Hundreds of members of the extremist ultra-Orthodox Jerusalemite Faction blocked roads in the city Bnei Brak on Sunday in protest of the government's coronavirus measures.
Protest leaders defined it as an action against what they deemed as "the government's decision to restrict the movement of the ultra-Orthodox public in any way possible while using violent and tyrannical methods reserved for regimes we thought passed from the world."
A police statement said that during clashes with protesters, one of the officers felt threatened as he was surrounded by protesters and fired a single gunshot in the air as a warning.
"During operational activity to enforce coronavirus regulations in the city of Bnei Brak, local residents began gathering around policemen en masse while hurling stones at them," the statement read. "The policemen felt their lives were in danger and therefore one of the policemen fired in the air."
The massive protest in the ultra-Orthodox city follows a host of police crackdowns on unauthorized gatherings at synagogues and Haredi educational institutions.
At least 15 people were arrested earlier Sunday and 13 police officers were lightly injured when clashes broke out at a religious educational institution in Ashdod as police moved to prevent it from opening in violation of coronavirus lockdown restrictions.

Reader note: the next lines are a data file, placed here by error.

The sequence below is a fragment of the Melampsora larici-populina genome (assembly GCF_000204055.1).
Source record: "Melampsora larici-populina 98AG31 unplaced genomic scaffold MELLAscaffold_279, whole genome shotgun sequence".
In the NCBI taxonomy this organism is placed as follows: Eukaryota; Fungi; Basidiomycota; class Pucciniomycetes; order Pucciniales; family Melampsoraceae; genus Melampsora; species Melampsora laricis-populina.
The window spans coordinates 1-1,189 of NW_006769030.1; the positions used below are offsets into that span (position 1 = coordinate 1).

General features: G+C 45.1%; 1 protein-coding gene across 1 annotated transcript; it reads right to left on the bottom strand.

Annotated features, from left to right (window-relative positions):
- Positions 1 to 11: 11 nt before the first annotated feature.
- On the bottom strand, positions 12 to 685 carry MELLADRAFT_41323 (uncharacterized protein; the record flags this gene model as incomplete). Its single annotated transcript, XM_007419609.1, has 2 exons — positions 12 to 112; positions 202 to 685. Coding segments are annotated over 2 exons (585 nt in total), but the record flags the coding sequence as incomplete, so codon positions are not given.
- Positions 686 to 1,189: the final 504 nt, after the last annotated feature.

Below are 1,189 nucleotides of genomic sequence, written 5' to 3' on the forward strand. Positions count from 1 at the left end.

The same yeshiva was the scene of clashes between police and students last week after officers attempted to close during a previous violation of health regulations.
Hundreds of protesters arrived at the institution and tried to force their way inside despite the police presence, but were pushed back by officers.
During last week's altercations, rioters blocked roads and attacked police with sticks and stones. Three police officers were wounded and 10 rioters arrested.
Also Sunday, police tried to shut down a school in the ultra-Orthodox Mea She'arim neighborhood of Jerusalem, which was operating in violation of the lockdown restrictions in place since the start of the month.
Hundreds of rioters clashed with police there, hurling different objects at the forces.
Police attempted to disperse the rioters using non-lethal crowd control measures including the "skunk" cannon, which sprays protesters with a foul-smelling solution.
On Saturday night, the leader of the Vizhnitz dynasty, the third-largest Hassidic sect in the country, announced his flock's schools would reopen on Sunday in contravention of the lockdown.
Vizhnitz leader Rabbi Israel Hager is a member of the council of rabbis affiliated with the United Torah Judaism party, which is part of the government coalition.
Hager had previously agreed to keep schools closed during lockdown, by on Saturday reversed his position, citing the need for religious study.
"The government is ignoring the importance of Torah studies for us," he said, adding that religious learning was permitted in the United States and had actually contributed to a reduction in COVID-19 cases among the American Hassidic community.
Although he instructed his flock to refrain from violence, Hager said that if police turned up and demanded that schools close, they should be referred to his office.
"The person in charge resides here," he told his followers.
Last week, students at one of the Vizhnitz yeshivas assaulted two members of the police sitting in a car outside, shouting insults and calling the officers Nazis.
One officer was hurt when stones were hurled at the vehicle.